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Showing posts with the label arts&creation

Budget Bride I: Put Your Friends and Family to Work

Welcome to the Budget Bride series, in which I share wisdom from my "recessionista" wedding in 2007 on how to treat a small budget as a creative opportunity rather than an obstacle to the beginning of a shared lifetime of gorgeous memories. Over ten Thursdays, I am sharing updated tips on how to use the friction of financial restriction to spark the kind of light, warmth, joy, and graciousness in a wedding that money can't buy anyway. My husband and I have enjoyed almost 15 years of happy marriage (not without ups and downs but with the tools to handle challenges while remaining best buds with benefits), and we'll always have our wonderful memories of our wedding day to look back on--not just in shiny, retouched photographs but in the visceral reliving of the actual experience. Whether you've struck it rich in the stock market or you're just grateful to have survived the past year, there is timeless wisdom in starting a marriage by setting an intentional rhyt

TBT: How It Started vs. How It's Going... 2010s Resolutions

In hindsight, the year 2020 feels like a weird false start to me. The year that marks the beginning of a new decade isn't supposed to be so... end-timey. I've settled down into that long wait for this decade to truly begin, I hope after the pandemic fades out over the course of 2021. Forget about dramatic resolutions, I just want to make tentative plans again! One of the gifts of 2020 has been a gigantic time-out, a chance to reset priorities, and a lot of time to reflect upon the way things used to be in the Before Times and how much of that we'd like to leave in the Before Times. I like the idea of picking out only the best lessons and traveling light into a very new New Year--bringing forward more wisdom and skill, less stuff and baggage. Today's post is a look back at my weighty 2010 New Year's Resolutions (below, in text that is not italicized) with notes on how those went and how those lessons learned have affected my visions for the 2020s (in italics).   It&#

TBT: Absurdist Theme Parties

2020 has been a disruptive year that has forced us to think of new and creative ways to have fun and celebrate holidays and milestones with others. I am stoked about the distribution of coronavirus vaccines that will, I hope, set us free to mingle in real shared spaces again, but I've also enjoyed witnessing the shakeup of assumptions about how we have to share traditions and joys and sorrows with our friends and loved ones. I hope we don't ever forget how we were able to adapt to adversity and even turn our "prisons" into "playgrounds." During the last national crisis, the Great Recession, my friends and I came up with lots of creative and whimsical ways to recreate simply because we couldn't afford private jets and bottle service. Or even going out to eat every weekend. One way we had big fun on a smol budget was to throw absurdist theme parties. You don't have to be fancy if you can be funny. The aughts contained a lot of silly variations on 1980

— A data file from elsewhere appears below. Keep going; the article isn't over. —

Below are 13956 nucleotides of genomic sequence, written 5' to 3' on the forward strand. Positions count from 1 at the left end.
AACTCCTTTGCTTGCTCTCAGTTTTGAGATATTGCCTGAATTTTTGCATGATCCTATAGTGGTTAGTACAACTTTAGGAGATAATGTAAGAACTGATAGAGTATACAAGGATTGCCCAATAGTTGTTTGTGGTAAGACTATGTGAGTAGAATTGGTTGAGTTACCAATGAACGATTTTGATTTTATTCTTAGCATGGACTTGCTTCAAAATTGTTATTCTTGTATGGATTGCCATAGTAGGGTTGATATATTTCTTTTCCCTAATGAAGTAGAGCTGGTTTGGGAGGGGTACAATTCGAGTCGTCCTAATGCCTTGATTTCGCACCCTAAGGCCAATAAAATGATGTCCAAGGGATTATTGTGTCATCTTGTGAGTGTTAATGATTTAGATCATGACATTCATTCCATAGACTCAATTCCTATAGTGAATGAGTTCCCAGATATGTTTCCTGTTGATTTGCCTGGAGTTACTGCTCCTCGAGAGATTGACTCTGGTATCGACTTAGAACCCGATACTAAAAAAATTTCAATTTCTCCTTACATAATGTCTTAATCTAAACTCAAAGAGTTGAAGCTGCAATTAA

TBT: Keep Saturn in Saturnalia!

Today's Throwback Thursday is a stupid meme I made many years ago so I could post it on Facebook and tag a bunch of my friends as the people in the picture. It's pretty timeless, I'd say, so if you want to do the same, here ya go. It's easier than sending holiday greeting cards, which you already missed your chance to do if haven't already. Diwali is done, Hanukkah is happening, and Christmas and Kwanzaa are coming up too soon for the USPS to handle. Procrastinators and humbugs, proclaim we together: Io Saturnalia! P.S. The old blog post I was going to revive in full today was just a little commentary about a video of an interview with hilarious American history author Sarah Vowell. This apparently had something to do with the Puritan roots of American Santa Claus's nice and naughty lists and how he behaves a little bit like Old Testament God, but the video is no longer available. This is all to explain, I guess, why another blogger and I are talking about an e

$Monday: Dreaming of a Wise Christmas

It's a tough holiday season for the half of Americans whose finances have taken a hit in 2020, especially families with children. And yet, we can make it a profoundly meaningful holiday. The pandemic is a tragedy of what you might call Biblical proportions. Paradoxically, that presents a unique opportunity for us to get serious about the reasons for the season. Think of all the Christmas and winter-holiday stories you know, from ancient times to the New Testament to classic cartoons and holiday films . Can you think of any that don't involve the overcoming of a terrible hardship? How many involve poverty and deprivation, like the Biblical Christmas story itself? This is the year of all years to shift our focus from greed and gluttony to love and hope and faith... from flashy vanity to quiet sparkles in the dark . If you have children, you are most likely experiencing some kind of financial hardship this year. Let go of the idea that you must buy your children a pile of toys. Ch